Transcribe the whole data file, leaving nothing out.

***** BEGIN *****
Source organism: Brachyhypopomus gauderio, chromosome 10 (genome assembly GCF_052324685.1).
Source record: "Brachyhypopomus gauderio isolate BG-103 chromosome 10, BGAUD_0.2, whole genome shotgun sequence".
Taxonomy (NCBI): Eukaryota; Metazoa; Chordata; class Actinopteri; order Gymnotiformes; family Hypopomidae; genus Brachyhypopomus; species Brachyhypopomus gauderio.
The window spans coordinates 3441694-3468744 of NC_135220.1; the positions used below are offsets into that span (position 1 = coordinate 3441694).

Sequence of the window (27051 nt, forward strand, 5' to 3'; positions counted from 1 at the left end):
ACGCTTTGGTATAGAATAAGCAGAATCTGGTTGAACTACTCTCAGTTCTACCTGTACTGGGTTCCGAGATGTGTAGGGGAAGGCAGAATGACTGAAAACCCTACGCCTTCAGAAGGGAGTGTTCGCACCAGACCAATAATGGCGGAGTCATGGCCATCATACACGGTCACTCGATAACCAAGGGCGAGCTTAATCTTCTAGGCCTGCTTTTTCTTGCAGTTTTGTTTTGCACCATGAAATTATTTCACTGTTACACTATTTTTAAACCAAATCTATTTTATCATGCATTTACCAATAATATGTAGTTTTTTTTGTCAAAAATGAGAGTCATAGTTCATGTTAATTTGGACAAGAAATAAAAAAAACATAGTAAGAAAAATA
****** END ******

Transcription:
Source organism: Brachyhypopomus gauderio, chromosome 10 (genome assembly GCF_052324685.1).
Source record: "Brachyhypopomus gauderio isolate BG-103 chromosome 10, BGAUD_0.2, whole genome shotgun sequence".
Taxonomy (NCBI): Eukaryota; Metazoa; Chordata; class Actinopteri; order Gymnotiformes; family Hypopomidae; genus Brachyhypopomus; species Brachyhypopomus gauderio.
The window spans coordinates 3441694-3468744 of NC_135220.1; the positions used below are offsets into that span (position 1 = coordinate 3441694).

Sequence of the window (27051 nt, forward strand, 5' to 3'; positions counted from 1 at the left end):
ACGCTTTGGTATAGAATAAGCAGAATCTGGTTGAACTACTCTCAGTTCTACCTGTACTGGGTTCCGAGATGTGTAGGGGAAGGCAGAATGACTGAAAACCCTACGCCTTCAGAAGGGAGTGTTCGCACCAGACCAATAATGGCGGAGTCATGGCCATCATACACGGTCACTCGATAACCAAGGGCGAGCTTAATCTTCTAGGCCTGCTTTTTCTTGCAGTTTTGTTTTGCACCATGAAATTATTTCACTGTTACACTATTTTTAAACCAAATCTATTTTATCATGCATTTACCAATAATATGTAGTTTTTTTTGTCAAAAATGAGAGTCATAGTTCATGTTAATTTGGACAAGAAATAAAAAAAACATAGTAAGAAAAATA